Agility is a fast-growing and popular sport that has taken the dog world by storm! Popular with both pet owners and competitive dog trainers', agility is an inclusive sport open to all dogs and handlers of different shapes, sizes, and abilities. Agility first appeared as a filler spectator sport at the Crufts Dog show in the United Kingdom in 1978. The sport has its origins in horse show jumping and was officially recognized by the kennel club in 1980. National agility clubs like the Agility Association of Canada (AAC) and United States Dog Agility Association (USDAA) began to appear in the early to mid-1980s. Since then, agility has become the fastest growing dog sport in North American and around the world.
In this sport breakdown, we will take a look at the sport of agility! There is so much to cover for this fast and fun sport that for the first time ever we’re splitting our sport breakdown into FOUR parts! In the first instalment of our agility series, we’re taking a deeper look into what the sport of agility is and the physical demands it places on our dogs. Then, in Part Two, we’ll review the potential injuries that can occur and a few common signs and symptoms that owners should watch out for. Part Three will highlight what YOU can do from an injury prevention standpoint to help keep your agility dog off the sidelines. Finally, in Part Four, we’ll look at the role of canine conditioning for our agility dogs, why we should be conditioning our dogs, and what we should be including in a conditioning program tailored to the agility sport dog.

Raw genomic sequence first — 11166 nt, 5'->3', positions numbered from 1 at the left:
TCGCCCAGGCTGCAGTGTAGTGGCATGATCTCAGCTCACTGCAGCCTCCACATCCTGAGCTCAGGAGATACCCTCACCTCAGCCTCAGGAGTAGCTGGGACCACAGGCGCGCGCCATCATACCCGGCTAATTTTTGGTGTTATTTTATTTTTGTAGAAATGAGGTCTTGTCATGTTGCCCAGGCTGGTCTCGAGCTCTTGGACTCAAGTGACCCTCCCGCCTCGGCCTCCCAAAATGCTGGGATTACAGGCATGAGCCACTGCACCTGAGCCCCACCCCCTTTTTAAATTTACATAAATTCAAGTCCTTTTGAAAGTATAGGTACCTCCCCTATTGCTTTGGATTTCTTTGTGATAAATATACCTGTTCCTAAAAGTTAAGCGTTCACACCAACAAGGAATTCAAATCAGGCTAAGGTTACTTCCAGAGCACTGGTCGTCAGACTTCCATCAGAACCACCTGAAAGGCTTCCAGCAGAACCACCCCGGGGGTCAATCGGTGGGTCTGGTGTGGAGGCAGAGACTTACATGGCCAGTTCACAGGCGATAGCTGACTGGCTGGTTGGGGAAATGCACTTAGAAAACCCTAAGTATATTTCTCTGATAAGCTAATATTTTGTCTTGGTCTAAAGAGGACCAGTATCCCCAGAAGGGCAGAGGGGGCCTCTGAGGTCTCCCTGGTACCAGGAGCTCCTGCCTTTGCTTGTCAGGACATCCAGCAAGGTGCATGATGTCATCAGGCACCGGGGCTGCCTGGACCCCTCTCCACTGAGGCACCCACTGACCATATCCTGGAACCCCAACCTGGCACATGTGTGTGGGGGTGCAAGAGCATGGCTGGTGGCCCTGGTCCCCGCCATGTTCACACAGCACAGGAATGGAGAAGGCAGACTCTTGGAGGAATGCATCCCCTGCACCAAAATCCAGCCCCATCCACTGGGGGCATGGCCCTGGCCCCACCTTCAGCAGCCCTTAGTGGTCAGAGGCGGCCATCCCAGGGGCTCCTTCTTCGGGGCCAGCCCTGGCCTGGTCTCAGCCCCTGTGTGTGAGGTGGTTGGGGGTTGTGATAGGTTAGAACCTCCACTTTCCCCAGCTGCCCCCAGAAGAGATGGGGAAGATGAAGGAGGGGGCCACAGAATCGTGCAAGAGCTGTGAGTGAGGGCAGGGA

Dog obedience is one sport that most pet owners will have a passing familiarity to as many are first introduced to the sport when their dogs are young by attending a local training class for obedience. There is, however, a large community of avid dog trainers who compete in the sport of obedience and a closer examination of the sport can show us just how physically demanding the sport of obedience can be for our dogs!
In this week blog, I breakdown the sport of obedience, explain what it is, the physical demands it places on our dogs, and how conditioning can play a role in the obedience dog’s performance.
If I asked you to list all the dog sports you could think of would you include conformation in your list? If you didn't ask yourself why? It may come as a surprise but conformation dogs are athletes in their own right and have unique physical and mental demands placed on them to do their sport well.
In my next edition of sport breakdown I take a look at the sport of conformation and review the physical demands asked of our conformation dogs and how conditioning can have a part in helping your canine athlete succeed in the ring.